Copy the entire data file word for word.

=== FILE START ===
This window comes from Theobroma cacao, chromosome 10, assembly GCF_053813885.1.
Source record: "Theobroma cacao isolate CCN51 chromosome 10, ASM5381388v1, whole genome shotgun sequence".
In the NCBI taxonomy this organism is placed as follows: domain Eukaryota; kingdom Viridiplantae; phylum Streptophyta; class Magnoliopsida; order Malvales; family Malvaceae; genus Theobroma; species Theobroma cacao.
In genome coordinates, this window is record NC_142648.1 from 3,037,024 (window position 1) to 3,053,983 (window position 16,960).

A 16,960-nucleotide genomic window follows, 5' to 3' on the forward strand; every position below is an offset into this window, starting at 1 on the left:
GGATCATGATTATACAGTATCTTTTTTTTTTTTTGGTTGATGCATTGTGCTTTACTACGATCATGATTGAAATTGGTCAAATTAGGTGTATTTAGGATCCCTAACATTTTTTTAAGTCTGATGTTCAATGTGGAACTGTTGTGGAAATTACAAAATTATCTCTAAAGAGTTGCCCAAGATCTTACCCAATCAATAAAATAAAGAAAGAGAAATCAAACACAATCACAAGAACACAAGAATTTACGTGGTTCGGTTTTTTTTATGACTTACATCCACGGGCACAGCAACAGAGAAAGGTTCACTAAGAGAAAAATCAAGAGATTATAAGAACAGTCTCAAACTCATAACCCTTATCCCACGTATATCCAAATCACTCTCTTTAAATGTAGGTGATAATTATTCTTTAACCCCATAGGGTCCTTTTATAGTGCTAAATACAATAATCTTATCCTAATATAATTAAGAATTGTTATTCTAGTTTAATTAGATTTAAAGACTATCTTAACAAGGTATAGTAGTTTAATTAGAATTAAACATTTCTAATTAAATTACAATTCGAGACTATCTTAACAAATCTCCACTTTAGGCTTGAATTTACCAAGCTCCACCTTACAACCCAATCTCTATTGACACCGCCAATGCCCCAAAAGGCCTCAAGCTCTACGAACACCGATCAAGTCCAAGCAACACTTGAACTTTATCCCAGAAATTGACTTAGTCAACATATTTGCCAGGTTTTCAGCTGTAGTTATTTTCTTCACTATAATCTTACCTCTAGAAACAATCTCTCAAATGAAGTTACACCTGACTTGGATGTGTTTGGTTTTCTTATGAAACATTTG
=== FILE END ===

This window comes from Theobroma cacao, chromosome 10, assembly GCF_053813885.1.
Source record: "Theobroma cacao isolate CCN51 chromosome 10, ASM5381388v1, whole genome shotgun sequence".
In the NCBI taxonomy this organism is placed as follows: domain Eukaryota; kingdom Viridiplantae; phylum Streptophyta; class Magnoliopsida; order Malvales; family Malvaceae; genus Theobroma; species Theobroma cacao.
In genome coordinates, this window is record NC_142648.1 from 3,037,024 (window position 1) to 3,053,983 (window position 16,960).

A 16,960-nucleotide genomic window follows, 5' to 3' on the forward strand; every position below is an offset into this window, starting at 1 on the left:
GGATCATGATTATACAGTATCTTTTTTTTTTTTTGGTTGATGCATTGTGCTTTACTACGATCATGATTGAAATTGGTCAAATTAGGTGTATTTAGGATCCCTAACATTTTTTTAAGTCTGATGTTCAATGTGGAACTGTTGTGGAAATTACAAAATTATCTCTAAAGAGTTGCCCAAGATCTTACCCAATCAATAAAATAAAGAAAGAGAAATCAAACACAATCACAAGAACACAAGAATTTACGTGGTTCGGTTTTTTTTATGACTTACATCCACGGGCACAGCAACAGAGAAAGGTTCACTAAGAGAAAAATCAAGAGATTATAAGAACAGTCTCAAACTCATAACCCTTATCCCACGTATATCCAAATCACTCTCTTTAAATGTAGGTGATAATTATTCTTTAACCCCATAGGGTCCTTTTATAGTGCTAAATACAATAATCTTATCCTAATATAATTAAGAATTGTTATTCTAGTTTAATTAGATTTAAAGACTATCTTAACAAGGTATAGTAGTTTAATTAGAATTAAACATTTCTAATTAAATTACAATTCGAGACTATCTTAACAAATCTCCACTTTAGGCTTGAATTTACCAAGCTCCACCTTACAACCCAATCTCTATTGACACCGCCAATGCCCCAAAAGGCCTCAAGCTCTACGAACACCGATCAAGTCCAAGCAACACTTGAACTTTATCCCAGAAATTGACTTAGTCAACATATTTGCCAGGTTTTCAGCTGTAGTTATTTTCTTCACTATAATCTTACCTCTAGAAACAATCTCTCAAATGAAGTTACACCTGACTTGGATGTGTTTGGTTTTCTTATGAAACATTTG